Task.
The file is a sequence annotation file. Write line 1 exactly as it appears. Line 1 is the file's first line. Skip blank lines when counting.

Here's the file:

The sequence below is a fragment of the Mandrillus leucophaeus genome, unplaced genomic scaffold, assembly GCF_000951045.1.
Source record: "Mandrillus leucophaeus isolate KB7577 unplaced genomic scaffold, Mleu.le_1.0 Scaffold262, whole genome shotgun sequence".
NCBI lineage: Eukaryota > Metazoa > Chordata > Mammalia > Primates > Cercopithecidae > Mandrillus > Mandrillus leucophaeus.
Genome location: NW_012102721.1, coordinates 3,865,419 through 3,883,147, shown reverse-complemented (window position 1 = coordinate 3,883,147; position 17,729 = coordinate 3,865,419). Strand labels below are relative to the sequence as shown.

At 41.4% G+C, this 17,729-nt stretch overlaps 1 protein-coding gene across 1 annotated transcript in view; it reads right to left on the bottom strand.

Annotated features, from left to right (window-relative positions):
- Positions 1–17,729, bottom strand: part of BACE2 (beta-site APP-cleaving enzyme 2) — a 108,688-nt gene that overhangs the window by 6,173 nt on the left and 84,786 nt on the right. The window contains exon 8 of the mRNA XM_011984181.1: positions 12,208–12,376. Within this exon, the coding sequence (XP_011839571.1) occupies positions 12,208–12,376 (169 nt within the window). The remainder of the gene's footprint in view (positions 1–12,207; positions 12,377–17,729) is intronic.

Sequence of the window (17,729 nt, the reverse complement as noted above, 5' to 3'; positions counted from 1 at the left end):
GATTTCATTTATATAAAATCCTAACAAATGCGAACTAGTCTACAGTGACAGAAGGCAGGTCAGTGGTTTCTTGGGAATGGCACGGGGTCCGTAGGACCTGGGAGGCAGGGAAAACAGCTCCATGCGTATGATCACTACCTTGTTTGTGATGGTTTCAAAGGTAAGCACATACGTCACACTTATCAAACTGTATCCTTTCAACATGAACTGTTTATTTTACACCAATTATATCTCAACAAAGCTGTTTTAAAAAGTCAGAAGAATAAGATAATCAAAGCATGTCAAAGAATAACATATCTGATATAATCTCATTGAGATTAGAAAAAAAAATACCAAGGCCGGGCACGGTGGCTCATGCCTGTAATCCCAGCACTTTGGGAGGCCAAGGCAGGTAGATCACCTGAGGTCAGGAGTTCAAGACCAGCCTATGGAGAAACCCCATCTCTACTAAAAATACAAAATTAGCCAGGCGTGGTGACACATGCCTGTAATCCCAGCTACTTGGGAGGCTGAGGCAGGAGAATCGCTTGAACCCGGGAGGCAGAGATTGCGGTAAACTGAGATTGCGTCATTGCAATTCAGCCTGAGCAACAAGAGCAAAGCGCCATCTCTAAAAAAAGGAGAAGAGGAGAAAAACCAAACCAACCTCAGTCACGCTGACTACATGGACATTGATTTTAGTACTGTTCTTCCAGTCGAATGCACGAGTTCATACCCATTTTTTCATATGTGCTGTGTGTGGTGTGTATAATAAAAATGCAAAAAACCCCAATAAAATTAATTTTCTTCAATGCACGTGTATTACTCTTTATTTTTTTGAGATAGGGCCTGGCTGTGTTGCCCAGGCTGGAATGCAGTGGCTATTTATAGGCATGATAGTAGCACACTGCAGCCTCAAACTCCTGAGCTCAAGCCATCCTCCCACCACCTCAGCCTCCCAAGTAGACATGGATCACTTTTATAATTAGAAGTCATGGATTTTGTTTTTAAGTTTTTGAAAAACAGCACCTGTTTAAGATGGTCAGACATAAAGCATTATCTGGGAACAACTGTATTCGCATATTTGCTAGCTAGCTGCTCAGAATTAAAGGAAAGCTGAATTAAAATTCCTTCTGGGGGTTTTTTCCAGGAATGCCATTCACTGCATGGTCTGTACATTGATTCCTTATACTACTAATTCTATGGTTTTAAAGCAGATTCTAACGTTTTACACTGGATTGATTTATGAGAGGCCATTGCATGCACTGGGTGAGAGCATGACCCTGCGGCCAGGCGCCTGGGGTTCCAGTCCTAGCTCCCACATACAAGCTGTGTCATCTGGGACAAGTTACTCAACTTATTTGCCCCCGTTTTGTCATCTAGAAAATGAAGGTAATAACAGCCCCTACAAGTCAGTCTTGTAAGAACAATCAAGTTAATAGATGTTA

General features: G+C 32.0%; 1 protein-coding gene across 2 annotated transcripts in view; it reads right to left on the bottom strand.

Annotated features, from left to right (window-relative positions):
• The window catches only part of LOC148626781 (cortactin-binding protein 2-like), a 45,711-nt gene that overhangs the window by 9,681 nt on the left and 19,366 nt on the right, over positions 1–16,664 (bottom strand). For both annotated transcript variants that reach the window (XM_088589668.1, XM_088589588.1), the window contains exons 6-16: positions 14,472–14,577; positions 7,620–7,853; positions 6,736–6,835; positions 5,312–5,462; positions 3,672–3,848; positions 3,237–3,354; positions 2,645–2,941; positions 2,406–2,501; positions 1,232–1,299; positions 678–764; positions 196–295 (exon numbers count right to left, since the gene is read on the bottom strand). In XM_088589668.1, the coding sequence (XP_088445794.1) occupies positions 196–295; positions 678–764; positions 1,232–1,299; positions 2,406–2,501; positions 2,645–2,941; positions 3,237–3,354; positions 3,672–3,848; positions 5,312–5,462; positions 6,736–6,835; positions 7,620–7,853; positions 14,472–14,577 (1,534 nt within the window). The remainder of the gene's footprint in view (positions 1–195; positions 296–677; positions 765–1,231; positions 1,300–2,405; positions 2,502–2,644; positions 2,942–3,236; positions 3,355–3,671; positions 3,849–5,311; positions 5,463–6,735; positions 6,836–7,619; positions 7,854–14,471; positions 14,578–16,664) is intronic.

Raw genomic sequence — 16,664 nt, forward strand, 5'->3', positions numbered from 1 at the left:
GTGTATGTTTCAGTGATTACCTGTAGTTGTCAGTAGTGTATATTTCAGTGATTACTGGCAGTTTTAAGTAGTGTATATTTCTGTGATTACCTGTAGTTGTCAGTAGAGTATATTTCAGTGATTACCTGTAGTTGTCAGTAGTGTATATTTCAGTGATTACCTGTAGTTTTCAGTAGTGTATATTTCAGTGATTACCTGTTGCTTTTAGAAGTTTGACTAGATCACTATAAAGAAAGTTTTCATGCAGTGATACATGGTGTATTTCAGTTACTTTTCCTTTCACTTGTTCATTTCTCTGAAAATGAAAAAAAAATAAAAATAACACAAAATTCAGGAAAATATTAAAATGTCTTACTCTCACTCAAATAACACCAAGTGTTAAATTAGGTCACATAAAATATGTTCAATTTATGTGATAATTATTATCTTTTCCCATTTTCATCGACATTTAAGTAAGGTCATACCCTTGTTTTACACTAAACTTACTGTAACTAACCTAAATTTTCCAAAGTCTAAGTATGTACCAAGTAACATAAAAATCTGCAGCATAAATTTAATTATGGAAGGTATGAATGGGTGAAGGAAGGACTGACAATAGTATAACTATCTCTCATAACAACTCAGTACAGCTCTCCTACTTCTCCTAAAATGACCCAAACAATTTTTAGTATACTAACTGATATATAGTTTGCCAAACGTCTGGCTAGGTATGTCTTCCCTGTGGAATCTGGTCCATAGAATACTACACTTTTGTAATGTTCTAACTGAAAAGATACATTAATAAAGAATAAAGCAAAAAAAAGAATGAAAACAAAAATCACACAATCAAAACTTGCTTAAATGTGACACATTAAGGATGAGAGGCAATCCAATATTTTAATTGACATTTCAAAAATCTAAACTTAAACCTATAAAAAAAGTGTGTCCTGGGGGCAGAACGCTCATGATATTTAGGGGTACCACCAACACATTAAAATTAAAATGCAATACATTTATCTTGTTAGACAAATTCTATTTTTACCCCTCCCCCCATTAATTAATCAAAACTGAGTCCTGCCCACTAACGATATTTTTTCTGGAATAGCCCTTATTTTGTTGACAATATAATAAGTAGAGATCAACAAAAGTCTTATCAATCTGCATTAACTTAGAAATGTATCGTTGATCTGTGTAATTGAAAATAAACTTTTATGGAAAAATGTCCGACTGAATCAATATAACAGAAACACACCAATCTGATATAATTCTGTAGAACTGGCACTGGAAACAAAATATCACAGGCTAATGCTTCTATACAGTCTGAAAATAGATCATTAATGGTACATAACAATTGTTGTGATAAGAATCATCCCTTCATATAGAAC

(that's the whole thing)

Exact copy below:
The sequence below is a fragment of the Mandrillus leucophaeus genome, unplaced genomic scaffold, assembly GCF_000951045.1.